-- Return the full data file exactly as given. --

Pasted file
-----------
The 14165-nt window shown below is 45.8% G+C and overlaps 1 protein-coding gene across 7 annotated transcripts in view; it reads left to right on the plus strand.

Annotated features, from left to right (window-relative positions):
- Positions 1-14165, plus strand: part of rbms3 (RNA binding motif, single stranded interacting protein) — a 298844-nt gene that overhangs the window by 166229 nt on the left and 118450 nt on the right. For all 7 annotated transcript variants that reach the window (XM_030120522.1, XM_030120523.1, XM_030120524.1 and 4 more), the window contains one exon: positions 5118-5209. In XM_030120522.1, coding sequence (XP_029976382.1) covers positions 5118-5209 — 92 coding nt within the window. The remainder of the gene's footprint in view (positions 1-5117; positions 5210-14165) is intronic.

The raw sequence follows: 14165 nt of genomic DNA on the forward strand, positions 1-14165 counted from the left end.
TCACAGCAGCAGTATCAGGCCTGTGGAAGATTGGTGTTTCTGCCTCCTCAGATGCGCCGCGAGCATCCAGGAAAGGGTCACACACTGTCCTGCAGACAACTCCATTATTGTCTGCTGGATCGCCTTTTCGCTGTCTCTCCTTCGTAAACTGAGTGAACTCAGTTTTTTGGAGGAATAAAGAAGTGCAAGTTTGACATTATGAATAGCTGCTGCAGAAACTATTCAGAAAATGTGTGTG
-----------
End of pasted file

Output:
The 14165-nt window shown below is 45.8% G+C and overlaps 1 protein-coding gene across 7 annotated transcripts in view; it reads left to right on the plus strand.

Annotated features, from left to right (window-relative positions):
- Positions 1-14165, plus strand: part of rbms3 (RNA binding motif, single stranded interacting protein) — a 298844-nt gene that overhangs the window by 166229 nt on the left and 118450 nt on the right. For all 7 annotated transcript variants that reach the window (XM_030120522.1, XM_030120523.1, XM_030120524.1 and 4 more), the window contains one exon: positions 5118-5209. In XM_030120522.1, coding sequence (XP_029976382.1) covers positions 5118-5209 — 92 coding nt within the window. The remainder of the gene's footprint in view (positions 1-5117; positions 5210-14165) is intronic.

The raw sequence follows: 14165 nt of genomic DNA on the forward strand, positions 1-14165 counted from the left end.
TCACAGCAGCAGTATCAGGCCTGTGGAAGATTGGTGTTTCTGCCTCCTCAGATGCGCCGCGAGCATCCAGGAAAGGGTCACACACTGTCCTGCAGACAACTCCATTATTGTCTGCTGGATCGCCTTTTCGCTGTCTCTCCTTCGTAAACTGAGTGAACTCAGTTTTTTGGAGGAATAAAGAAGTGCAAGTTTGACATTATGAATAGCTGCTGCAGAAACTATTCAGAAAATGTGTGTG